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I was twenty-years-old and spending my first summer in Asia. The sub-tropical heat forced me indoors, so I retreated to my third floor room to spend solitary time before the Word of God and a singular, rotary fan.

 

All summer, a certain long-distance relationship had remained forefront in my mind. He was tall, dark and extremely cute, with a sense of humor that often caught me off-guard. Despite our happenstance first encounter on an airplane, we’d exchanged numbers and I’d seen him several times before this summer missions adventure.

 

He too was spending his summer overseas, with an assignment similar to mine, albeit in another country. His aerograms were filled with joy and depth, stories and Scripture, affection and interest. I’d heard him pray in person and now as I read his prayers put to pen, they only increased the growing interest I felt for this extraordinary young man.

 

As I listened to the oscillatory hum that afternoon, memories of childhood flooded my mind. Since my thirteenth birthday, I’d been praying for a future mate. Beginning with a request that he could wash dishes (since my dad did not), my requirements had grown over the years. Now, I included elements of prayer, Scripture, and leadership with this guy perfectly fitting the bill.

 

“Give Me this relationship,” came God’s Voice, so clearly I could almost hear Him audibly. Startled, I diverted my eyes to the open Bible on my lap. God spoke again in print.

 

“Take now… (the one) whom you love…and offer him there as an….offering” (Genesis 22:2).

 

I balked at such a request. “Wasn’t this exactly what I’d prayed for? Wasn’t this a relationship that could please God fully?”

 

“Give Me this relationship,” came the Reply.

 

I don’t know how long I hesitated. Nor how long I argued. The thought occurred to me that maybe I could just offer this to Him and He would stay my hand at the last minute — just like He had in Abraham’s case. But this, He did not do. As He continued to lead me up this mountain, it became crystal clear He wanted me to lay down the relationship. Finally and completely.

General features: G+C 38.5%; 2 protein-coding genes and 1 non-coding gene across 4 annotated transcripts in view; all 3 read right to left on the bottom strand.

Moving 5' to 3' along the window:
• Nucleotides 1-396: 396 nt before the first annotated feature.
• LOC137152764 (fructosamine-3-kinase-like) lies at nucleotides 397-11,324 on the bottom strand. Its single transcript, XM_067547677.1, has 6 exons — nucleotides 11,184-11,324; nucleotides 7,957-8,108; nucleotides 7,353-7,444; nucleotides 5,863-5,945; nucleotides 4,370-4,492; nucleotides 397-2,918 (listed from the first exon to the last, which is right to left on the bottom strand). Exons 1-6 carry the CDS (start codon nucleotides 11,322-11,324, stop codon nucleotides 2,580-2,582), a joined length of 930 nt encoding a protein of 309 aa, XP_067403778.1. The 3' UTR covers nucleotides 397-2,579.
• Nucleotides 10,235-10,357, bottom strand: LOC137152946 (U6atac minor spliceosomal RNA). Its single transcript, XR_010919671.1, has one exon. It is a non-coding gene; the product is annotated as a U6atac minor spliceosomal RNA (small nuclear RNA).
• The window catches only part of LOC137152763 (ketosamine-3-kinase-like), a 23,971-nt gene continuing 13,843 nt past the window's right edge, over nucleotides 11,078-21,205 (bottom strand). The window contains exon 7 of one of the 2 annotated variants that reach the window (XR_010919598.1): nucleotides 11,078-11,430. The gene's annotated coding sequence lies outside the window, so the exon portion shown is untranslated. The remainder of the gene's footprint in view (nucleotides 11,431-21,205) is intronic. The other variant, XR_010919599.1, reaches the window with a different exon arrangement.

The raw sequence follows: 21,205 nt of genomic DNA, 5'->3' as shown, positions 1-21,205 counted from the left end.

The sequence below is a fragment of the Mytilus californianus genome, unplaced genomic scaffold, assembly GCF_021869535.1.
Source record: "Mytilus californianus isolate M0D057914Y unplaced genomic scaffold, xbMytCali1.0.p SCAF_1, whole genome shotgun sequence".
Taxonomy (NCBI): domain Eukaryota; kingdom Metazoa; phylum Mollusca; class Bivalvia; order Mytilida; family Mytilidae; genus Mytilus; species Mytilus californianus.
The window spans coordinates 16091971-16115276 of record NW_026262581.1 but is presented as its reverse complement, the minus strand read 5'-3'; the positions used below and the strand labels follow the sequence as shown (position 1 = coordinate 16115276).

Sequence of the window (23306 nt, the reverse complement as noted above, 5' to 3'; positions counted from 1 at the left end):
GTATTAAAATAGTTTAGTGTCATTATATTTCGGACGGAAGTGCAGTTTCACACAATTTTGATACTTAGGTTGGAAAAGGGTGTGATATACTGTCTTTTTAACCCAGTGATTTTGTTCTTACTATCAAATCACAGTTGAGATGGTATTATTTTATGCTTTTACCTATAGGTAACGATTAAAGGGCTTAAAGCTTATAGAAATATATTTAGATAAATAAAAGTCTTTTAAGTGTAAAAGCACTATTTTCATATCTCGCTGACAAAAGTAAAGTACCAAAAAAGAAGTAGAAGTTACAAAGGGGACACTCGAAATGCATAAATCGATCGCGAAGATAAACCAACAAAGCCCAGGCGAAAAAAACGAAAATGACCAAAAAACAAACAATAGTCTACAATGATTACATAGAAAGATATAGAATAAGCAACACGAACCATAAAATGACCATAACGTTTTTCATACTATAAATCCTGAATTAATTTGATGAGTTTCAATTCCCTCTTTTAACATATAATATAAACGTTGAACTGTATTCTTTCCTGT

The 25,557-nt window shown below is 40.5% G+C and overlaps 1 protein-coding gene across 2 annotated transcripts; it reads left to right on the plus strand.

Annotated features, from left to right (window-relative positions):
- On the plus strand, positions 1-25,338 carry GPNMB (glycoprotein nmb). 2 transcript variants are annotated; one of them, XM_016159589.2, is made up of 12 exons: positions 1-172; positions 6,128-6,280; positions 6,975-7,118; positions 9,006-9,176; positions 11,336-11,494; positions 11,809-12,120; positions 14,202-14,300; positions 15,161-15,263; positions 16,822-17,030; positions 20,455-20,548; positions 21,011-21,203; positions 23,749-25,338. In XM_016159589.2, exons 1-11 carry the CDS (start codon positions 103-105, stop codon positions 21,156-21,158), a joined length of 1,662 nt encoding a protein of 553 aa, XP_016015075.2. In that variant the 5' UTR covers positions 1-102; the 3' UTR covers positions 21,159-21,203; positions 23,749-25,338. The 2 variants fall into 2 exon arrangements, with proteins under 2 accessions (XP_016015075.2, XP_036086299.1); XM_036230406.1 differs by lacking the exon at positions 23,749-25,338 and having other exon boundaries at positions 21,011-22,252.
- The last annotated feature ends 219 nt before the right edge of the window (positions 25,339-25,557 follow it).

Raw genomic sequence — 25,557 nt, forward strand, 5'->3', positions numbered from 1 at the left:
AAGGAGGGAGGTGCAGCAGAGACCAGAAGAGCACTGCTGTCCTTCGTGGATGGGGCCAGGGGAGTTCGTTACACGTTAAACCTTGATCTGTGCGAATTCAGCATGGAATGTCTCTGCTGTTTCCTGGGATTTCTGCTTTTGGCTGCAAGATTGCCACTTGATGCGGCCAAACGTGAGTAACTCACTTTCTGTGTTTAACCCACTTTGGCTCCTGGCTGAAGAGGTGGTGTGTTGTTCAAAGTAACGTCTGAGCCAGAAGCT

In an anguish of soul I hadn’t experienced to date, my prayer reached the appointed plateau. As an act of my will, I placed this relationship before the Lord and felt it severed from my soul. Sobbing and exhausted with internal distress, I lay him before the Lord.

 

Then, in a radiance whose memory still causes my heart to pulse, I saw the Lord. With brilliance of Light and glow of Presence, He lifted me into His rest. Splendor so filled my heart that any lack of the previous moment vanished amidst His fulness. Like sinking into a warm whirlpool on a frigid day, my entire being was immersed in His bathing Light. Resplendent, nourishing, invigorating, strengthening, His Light absorbed every dark place, gleaming without glaring. Diamond-brilliant without blinding.

 

His Light was worth it all. His Grandiose Presence was far better than my granulated present. None else could compare. I gazed with wide-open spiritual eyes at His Remarkable Countenance, realizing that in the very glimpse of Glory I was being transformed. He was crystal, transparent, flawless, brilliant, incorruptible….yes, indescribable. I bowed awe-struck and speechless, and to this day remain unable to fully describe His glory.